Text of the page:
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E-mail secondary as Facebook revamps messaging
SAN FRANCISCO (AP) - Facebook is betting that one day soon, we’ll all be acting like high school students _ more texting and instant-messaging, at the expense of e-mail. Facebook unveiled a new messaging system Monday, and while CEO Mark Zuckerberg didn’t go as far as declaring e-mail dead, he clearly sees the four-decade-old technology being eclipsed by more real-time ways of communicating.
“We don’t think a modern messaging system is going to be e-mail,” Zuckerberg said.
Right now, Facebook’s Messages section is a lot like an e-mail inbox. The overhauled version, which will be rolled out to users by invitation in coming months, brings in cell phone texts, IM chats and e-mails from non-Facebook accounts.
All the messages stack up in one inbox, and they’re organized by the person sending them rather than the type of technology they use. For those who want one, Facebook will hand out facebook.com e-mail addresses _ mostly to make it easier to communicate with people who aren’t on Facebook.
“If we do a good job, some people will say this is the way that the future will work,” Zuckerberg said.
By making e-mail part of its communications hub, Facebook escalates its duel with Internet search leader Google Inc., which shook up online communications 6 1/2 years ago with its Gmail service. Google has said it will roll out more social networking features to counter Facebook’s growing popularity, and within Gmail it already lets people chat, e-mail and make phone calls.
What Facebook has that Gmail and others don’t have, however, is people’s real identities, plus a map of their real-life relationships and online interactions _ something Facebook likes to refer to as the “social graph.”
Facebook will use what it knows of these relationships to build a social inbox that not only filters out spam but messages it deems less important from strangers or overly chatty friends, and impersonal messages such as the phone bill. Those lower-priority messages will be tossed in a separate folder labeled “Other.” Users can also tell Facebook to automatically block messages that don’t come from friends.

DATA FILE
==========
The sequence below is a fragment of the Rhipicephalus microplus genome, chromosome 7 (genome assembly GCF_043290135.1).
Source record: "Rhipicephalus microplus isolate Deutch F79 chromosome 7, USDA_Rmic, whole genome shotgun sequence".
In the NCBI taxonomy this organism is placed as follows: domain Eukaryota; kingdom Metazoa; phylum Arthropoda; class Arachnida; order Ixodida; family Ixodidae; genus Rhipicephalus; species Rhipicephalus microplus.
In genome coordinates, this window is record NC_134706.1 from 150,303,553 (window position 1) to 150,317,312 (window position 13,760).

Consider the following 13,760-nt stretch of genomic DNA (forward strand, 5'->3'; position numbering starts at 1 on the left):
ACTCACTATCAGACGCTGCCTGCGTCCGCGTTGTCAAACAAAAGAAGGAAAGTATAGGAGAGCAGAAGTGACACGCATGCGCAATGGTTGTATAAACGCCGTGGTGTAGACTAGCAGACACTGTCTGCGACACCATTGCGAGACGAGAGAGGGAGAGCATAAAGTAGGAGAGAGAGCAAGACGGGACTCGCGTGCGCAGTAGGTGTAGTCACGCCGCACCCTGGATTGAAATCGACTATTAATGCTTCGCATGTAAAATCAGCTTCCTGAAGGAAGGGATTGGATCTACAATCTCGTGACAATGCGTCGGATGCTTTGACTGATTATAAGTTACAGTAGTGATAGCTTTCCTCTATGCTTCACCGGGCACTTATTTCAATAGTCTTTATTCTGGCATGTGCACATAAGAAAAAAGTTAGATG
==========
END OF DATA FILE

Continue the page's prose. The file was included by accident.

To communicate with a friend, a Facebook user would click on the friend’s name rather than hunt for a phone number or an e-mail address. If that friend prefers to get text messages, that’s how the message will be seen. If the friend likes e-mail, e-mail it will be.
The messaging system, however, isn’t e-mail. It doesn’t use subject lines or “Cc” fields.
Facebook says it will store every missive sent between two people for eternity, unless they choose to delete it; the company likens it to this generation’s equivalent of a box filled with years of love letters.
But love letters can sometimes get into the wrong hands. Running a communications service within a social network may increase the chances that sensitive information gets exposed. One of the most common complaints about Facebook is that some updates and photos posted on personal pages are seen by more people than accountholders intended, either because they misunderstood how to program their privacy settings or because of a security breach.
Google learned the hazards of melding e-mail with socializing earlier this year when it planted a Facebook-like service called “Buzz” into Gmail. When Buzz launched in February, it was set up in a way that caused many of its early users to inadvertently open up lists of e-mail contacts to outsiders. The ensuing privacy flap elicited an apology from Google, which also recently settled a lawsuit over the misstep.
Zuckerberg dismissed notions that the Facebook service, code-named “Project Titan,” is a “Gmail killer,” as portrayed in the media. At the same time, he said he thinks more people will forgo lengthy e-mail conversations in favor of shorter, more immediate chats.
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